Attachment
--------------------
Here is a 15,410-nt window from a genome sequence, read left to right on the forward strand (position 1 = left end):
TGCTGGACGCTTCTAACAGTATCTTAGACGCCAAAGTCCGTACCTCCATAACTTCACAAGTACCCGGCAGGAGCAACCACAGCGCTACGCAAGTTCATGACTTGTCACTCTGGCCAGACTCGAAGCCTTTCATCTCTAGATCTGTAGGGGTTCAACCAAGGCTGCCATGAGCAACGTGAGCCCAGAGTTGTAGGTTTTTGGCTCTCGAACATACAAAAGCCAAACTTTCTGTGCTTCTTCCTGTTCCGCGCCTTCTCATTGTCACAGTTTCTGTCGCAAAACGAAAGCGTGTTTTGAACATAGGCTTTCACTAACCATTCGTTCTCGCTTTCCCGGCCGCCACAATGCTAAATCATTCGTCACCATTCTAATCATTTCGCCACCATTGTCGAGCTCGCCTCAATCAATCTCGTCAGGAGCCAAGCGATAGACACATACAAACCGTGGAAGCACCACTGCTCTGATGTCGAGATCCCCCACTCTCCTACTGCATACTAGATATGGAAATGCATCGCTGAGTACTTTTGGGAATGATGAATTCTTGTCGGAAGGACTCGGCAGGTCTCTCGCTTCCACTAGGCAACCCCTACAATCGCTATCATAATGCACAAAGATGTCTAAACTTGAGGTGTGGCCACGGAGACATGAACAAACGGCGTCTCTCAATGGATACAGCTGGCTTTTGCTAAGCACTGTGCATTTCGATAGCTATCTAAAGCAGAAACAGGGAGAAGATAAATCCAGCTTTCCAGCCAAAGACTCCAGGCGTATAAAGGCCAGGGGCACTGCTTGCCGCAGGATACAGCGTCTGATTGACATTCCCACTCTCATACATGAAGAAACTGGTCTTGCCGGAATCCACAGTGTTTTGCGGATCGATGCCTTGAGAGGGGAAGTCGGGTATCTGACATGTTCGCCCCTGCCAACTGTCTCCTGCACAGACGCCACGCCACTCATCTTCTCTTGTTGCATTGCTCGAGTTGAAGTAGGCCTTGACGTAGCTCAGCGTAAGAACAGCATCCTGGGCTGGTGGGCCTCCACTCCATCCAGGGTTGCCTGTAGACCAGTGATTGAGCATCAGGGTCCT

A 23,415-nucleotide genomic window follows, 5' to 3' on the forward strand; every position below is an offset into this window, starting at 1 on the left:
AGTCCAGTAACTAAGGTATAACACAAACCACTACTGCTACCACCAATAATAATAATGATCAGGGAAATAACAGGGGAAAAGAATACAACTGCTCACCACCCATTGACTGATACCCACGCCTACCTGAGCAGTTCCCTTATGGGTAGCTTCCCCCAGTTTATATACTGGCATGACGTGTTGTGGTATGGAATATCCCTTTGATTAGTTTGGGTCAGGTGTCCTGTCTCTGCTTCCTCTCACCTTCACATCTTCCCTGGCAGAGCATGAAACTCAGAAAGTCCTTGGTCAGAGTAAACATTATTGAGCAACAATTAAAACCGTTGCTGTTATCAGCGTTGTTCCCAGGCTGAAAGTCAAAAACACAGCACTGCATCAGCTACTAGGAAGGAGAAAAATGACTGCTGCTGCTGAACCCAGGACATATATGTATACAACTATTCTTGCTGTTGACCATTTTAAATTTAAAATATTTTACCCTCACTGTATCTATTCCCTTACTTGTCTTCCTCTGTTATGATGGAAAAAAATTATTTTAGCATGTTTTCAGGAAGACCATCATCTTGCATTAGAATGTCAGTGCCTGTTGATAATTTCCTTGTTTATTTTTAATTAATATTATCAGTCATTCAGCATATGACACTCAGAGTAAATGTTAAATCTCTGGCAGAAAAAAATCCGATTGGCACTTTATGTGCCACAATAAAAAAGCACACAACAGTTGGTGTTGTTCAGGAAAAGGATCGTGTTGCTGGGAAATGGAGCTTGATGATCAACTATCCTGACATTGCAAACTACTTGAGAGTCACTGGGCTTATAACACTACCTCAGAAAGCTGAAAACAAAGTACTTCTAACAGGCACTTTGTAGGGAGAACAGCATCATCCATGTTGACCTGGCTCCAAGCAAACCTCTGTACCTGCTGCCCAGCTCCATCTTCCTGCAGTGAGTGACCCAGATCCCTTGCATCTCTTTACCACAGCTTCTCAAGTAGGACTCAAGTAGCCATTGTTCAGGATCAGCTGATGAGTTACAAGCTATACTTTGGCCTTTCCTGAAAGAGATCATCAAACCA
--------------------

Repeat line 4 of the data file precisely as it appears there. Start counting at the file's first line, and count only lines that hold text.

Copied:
AGTCCAGTAACTAAGGTATAACACAAACCACTACTGCTACCACCAATAATAATAATGATCAGGGAAATAACAGGGGAAAAGAATACAACTGCTCACCACCCATTGACTGATACCCACGCCTACCTGAGCAGTTCCCTTATGGGTAGCTTCCCCCAGTTTATATACTGGCATGACGTGTTGTGGTATGGAATATCCCTTTGATTAGTTTGGGTCAGGTGTCCTGTCTCTGCTTCCTCTCACCTTCACATCTTCCCTGGCAGAGCATGAAACTCAGAAAGTCCTTGGTCAGAGTAAACATTATTGAGCAACAATTAAAACCGTTGCTGTTATCAGCGTTGTTCCCAGGCTGAAAGTCAAAAACACAGCACTGCATCAGCTACTAGGAAGGAGAAAAATGACTGCTGCTGCTGAACCCAGGACATATATGTATACAACTATTCTTGCTGTTGACCATTTTAAATTTAAAATATTTTACCCTCACTGTATCTATTCCCTTACTTGTCTTCCTCTGTTATGATGGAAAAAAATTATTTTAGCATGTTTTCAGGAAGACCATCATCTTGCATTAGAATGTCAGTGCCTGTTGATAATTTCCTTGTTTATTTTTAATTAATATTATCAGTCATTCAGCATATGACACTCAGAGTAAATGTTAAATCTCTGGCAGAAAAAAATCCGATTGGCACTTTATGTGCCACAATAAAAAAGCACACAACAGTTGGTGTTGTTCAGGAAAAGGATCGTGTTGCTGGGAAATGGAGCTTGATGATCAACTATCCTGACATTGCAAACTACTTGAGAGTCACTGGGCTTATAACACTACCTCAGAAAGCTGAAAACAAAGTACTTCTAACAGGCACTTTGTAGGGAGAACAGCATCATCCATGTTGACCTGGCTCCAAGCAAACCTCTGTACCTGCTGCCCAGCTCCATCTTCCTGCAGTGAGTGACCCAGATCCCTTGCATCTCTTTACCACAGCTTCTCAAGTAGGACTCAAGTAGCCATTGTTCAGGATCAGCTGATGAGTTACAAGCTATACTTTGGCCTTTCCTGAAAGAGATCATCAAACCA